Autorestore, one of the UK’s leading providers of mobile body repair services based in Rushden went into administration this month with the loss of over 180 positions.
The business operated a fleet of over 130 mobile repair rigs and repaired over 30,000 vehicles a year.
It was reported that the business had been running at a loss and that turnover had also dropped, both affected by consumer demand and Covid.
A spokesperson said: “Significant losses in recent years due to challenging economic conditions mean that despite undertaking extensive marketing, the business unfortunately has ceased trading.”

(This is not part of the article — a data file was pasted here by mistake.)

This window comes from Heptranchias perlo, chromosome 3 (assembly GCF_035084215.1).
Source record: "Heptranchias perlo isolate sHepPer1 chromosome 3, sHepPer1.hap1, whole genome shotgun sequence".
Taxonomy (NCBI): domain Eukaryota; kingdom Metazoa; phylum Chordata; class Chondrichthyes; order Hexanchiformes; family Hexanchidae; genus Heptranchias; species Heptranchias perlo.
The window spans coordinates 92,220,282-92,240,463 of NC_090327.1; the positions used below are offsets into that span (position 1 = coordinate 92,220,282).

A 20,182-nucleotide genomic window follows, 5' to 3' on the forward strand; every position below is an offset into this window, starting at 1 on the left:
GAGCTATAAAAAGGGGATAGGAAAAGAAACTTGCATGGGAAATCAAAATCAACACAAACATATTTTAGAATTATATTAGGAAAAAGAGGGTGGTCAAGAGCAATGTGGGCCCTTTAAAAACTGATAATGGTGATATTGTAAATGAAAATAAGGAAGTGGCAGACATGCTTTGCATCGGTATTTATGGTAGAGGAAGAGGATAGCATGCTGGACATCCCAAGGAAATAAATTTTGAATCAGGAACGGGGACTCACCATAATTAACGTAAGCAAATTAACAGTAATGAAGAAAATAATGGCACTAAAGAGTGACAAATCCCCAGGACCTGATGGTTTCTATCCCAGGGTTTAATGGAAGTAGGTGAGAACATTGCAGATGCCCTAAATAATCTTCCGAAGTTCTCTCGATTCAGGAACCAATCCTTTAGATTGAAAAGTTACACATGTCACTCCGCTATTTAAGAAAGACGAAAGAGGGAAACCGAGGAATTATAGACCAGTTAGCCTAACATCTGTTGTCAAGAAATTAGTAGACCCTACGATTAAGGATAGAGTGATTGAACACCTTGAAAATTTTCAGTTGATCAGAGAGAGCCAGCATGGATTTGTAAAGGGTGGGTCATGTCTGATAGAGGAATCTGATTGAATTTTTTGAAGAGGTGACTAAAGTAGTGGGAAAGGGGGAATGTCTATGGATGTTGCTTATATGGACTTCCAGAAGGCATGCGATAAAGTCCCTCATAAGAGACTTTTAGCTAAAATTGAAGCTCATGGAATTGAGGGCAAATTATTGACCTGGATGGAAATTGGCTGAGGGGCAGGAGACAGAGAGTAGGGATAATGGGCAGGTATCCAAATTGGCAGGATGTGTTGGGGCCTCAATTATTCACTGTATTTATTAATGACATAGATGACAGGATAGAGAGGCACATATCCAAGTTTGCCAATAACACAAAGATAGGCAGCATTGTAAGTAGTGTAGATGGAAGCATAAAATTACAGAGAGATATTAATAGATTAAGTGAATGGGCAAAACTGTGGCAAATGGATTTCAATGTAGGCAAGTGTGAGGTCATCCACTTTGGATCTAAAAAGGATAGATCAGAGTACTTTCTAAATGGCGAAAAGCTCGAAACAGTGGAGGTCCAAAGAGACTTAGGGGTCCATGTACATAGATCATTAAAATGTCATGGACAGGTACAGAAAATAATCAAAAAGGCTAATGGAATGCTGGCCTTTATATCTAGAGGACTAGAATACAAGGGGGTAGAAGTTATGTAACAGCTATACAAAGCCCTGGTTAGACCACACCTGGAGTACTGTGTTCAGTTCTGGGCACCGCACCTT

The Scottish bar group which ran 11 locations based in Dundee and Glasgow has gone into administration with immediate effect making 63 staff redundant in the process.
Due to the detrimental effect of Covid-19 on the hospitality industry and trading performance, the business incurred significant losses which resulted in substantial liabilities being accrued. As a result the directors resolved that the business was insolvent and should be wound up voluntarily.
A spokesperson said: “This is unfortunately another further example of a hospitality business being unable to withstand ongoing testing trading conditions against a backdrop of accumulated debt.”
Building Supplies Online
Online retailer Building Supplies Online has ceased trading with immediate effect and been placed into administration.
The company, founded in 2010, began as an online aggregates business before examping its product range according to nationwide demand. It was bought by Cairngorm Capital in 2017 which also owned other building supplies companies.